Phoebe McIntosh
Phoebe McIntosh, Lighthouse Poole and Black Theatre Live
Assembly George Square Studios

Phoebe McIntosh

If you fell in love with someone who had your surname, you might be tempted to check out family history. And Layla Roxanne McKinnon is a history teacher who knows how to do the checking.

Phoebe McIntosh as Layla, the light-skinned black person, reveals in an entertaining, often amusing monologue what happens when her research reveals an uncomfortable connection.

It turns out that ancestors of her boyfriend Andy McKinnon are listed in the University College London database among the slave owners paid compensation in the 1830s for the loss of their “property” as a result of the abolition of slavery.

Her friend Laura, watching news reports of another unarmed black man shot dead in Dallas, is not surprised. And gesturing towards the Black Lives Matter protests on the screen, she suggests dumping Andy.

But love isn’t so easy to dump, so Layla suggests to the puzzled Andy that they get married with a new surname or perhaps just have a party instead of a wedding. Subsequently explaining her discovery, he asks why something so long ago matters, to which she points out they stayed in his family’s very big house in Scotland that was a product of slave money.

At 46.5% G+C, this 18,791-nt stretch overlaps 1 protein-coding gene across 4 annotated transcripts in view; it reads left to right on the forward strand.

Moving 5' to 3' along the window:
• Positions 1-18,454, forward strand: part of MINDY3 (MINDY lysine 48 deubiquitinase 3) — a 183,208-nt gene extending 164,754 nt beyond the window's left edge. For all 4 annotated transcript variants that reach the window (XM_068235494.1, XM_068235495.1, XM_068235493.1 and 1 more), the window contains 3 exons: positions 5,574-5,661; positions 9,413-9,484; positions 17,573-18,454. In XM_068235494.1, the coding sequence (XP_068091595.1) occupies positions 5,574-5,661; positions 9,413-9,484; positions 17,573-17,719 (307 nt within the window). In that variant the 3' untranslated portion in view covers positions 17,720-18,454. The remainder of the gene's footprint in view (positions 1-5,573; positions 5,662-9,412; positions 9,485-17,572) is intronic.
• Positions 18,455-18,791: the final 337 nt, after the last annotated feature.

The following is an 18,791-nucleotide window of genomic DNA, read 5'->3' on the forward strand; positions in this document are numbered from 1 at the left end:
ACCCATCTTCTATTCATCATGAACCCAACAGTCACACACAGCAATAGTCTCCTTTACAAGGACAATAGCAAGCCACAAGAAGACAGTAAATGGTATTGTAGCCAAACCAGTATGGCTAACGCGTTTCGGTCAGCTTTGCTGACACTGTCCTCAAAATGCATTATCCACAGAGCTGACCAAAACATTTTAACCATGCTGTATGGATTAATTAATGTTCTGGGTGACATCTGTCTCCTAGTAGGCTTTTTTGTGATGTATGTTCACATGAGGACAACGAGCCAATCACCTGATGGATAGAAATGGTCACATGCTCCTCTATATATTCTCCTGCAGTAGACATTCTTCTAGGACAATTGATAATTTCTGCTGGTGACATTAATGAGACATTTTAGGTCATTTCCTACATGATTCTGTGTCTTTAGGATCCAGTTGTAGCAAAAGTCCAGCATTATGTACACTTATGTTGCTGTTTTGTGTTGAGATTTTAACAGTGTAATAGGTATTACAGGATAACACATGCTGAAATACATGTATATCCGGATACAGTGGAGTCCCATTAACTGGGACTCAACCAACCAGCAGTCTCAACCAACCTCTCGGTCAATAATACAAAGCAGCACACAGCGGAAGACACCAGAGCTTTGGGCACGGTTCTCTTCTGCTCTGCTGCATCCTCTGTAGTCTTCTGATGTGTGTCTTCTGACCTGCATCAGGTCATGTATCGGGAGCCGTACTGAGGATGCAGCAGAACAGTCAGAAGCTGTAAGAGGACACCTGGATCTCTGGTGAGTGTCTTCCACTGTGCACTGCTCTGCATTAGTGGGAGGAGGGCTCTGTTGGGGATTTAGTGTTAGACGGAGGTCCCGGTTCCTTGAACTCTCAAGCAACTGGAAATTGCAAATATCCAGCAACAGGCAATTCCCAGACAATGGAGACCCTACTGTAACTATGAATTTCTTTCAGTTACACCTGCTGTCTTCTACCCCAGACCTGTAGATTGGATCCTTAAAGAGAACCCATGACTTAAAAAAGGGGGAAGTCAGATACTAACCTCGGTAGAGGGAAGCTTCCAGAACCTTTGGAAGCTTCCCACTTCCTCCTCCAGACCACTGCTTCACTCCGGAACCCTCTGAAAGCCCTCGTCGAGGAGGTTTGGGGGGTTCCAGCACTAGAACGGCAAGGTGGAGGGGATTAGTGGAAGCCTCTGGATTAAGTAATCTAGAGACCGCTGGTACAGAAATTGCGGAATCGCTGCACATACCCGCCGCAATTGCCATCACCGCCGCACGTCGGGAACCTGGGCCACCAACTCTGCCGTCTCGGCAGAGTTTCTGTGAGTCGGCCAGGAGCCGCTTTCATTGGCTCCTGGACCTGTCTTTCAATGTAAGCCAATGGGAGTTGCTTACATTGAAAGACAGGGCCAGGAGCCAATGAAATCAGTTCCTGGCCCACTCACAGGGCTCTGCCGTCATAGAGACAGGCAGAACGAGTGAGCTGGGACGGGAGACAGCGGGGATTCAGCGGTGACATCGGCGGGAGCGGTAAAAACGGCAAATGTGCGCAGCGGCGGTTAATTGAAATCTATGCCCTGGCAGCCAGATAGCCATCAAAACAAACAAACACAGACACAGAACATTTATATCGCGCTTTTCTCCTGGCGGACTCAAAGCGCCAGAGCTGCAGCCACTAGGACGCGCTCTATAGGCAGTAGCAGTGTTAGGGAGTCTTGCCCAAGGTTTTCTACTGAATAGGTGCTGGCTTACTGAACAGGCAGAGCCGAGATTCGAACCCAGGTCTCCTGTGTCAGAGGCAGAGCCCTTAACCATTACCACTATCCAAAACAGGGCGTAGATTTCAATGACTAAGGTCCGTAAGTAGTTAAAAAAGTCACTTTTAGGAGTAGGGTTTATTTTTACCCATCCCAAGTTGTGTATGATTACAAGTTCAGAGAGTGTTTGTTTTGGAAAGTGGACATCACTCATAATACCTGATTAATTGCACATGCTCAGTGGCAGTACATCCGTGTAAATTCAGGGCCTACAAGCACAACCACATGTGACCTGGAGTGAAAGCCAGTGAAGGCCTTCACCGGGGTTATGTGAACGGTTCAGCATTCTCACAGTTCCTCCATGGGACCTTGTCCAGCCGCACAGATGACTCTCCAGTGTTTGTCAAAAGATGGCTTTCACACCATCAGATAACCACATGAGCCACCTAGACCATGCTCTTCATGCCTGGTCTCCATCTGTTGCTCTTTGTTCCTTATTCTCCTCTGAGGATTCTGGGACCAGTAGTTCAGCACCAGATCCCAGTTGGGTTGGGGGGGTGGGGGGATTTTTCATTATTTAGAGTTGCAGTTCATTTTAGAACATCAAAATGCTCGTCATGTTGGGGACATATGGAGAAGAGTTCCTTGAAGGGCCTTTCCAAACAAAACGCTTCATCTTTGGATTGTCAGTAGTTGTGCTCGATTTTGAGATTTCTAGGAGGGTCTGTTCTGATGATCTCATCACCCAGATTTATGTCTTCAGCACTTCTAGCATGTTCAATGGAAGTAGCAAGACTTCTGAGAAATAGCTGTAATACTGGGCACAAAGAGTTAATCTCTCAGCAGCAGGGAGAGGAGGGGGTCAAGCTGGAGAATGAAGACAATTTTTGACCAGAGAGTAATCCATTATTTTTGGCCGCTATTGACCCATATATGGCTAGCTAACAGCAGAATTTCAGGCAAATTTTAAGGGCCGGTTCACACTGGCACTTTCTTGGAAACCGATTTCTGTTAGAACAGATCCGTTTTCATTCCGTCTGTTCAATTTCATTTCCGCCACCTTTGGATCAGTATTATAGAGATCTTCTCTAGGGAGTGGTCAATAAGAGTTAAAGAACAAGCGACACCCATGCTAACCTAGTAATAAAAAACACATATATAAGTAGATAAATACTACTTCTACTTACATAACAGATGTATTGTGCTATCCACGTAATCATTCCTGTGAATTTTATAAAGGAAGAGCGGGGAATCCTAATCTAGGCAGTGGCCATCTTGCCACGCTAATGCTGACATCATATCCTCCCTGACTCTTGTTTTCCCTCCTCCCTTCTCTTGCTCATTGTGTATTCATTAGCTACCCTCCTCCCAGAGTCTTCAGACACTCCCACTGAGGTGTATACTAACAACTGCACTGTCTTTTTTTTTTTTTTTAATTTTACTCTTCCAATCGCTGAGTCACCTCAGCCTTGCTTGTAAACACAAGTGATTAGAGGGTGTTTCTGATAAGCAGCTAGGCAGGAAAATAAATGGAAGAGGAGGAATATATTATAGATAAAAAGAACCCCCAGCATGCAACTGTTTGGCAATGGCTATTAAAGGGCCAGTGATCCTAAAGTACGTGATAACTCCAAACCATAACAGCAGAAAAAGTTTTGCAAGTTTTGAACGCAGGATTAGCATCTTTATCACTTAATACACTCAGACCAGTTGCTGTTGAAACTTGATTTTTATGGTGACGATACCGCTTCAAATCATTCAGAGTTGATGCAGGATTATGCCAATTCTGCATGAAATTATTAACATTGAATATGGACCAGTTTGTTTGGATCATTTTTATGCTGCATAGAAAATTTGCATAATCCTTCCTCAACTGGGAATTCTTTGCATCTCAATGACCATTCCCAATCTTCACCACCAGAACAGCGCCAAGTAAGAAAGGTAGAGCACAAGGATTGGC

She feels she is “standing at the church staring down the barrel of the aisle.”

Stuck for a solution, she takes herself off for a conversation with her grandfather with whom she plays dominoes once a month.

Phoebe McIntosh gives a warm, engaging performance that includes her vivid recreation of the dialogue between characters and some striking lyrical passages as Layla talks about Laura, Andy and branches of the family tree where “so many snapped off in storms.”

Earlier this year, the government treasury tweeted the “good news” that in 2015 the UK taxpayers finally paid off the debt resulting from the compensation pay out to slave owners of the equivalent of £16.5bn for the loss of their “property”.

Although slaves and their descendants were given no compensation, by paying taxes they very generously helped to pay off debts that created many of the super rich of this country.

Of course all that was a long time ago. It can’t matter now can it?

Reviewer: Keith Mckenna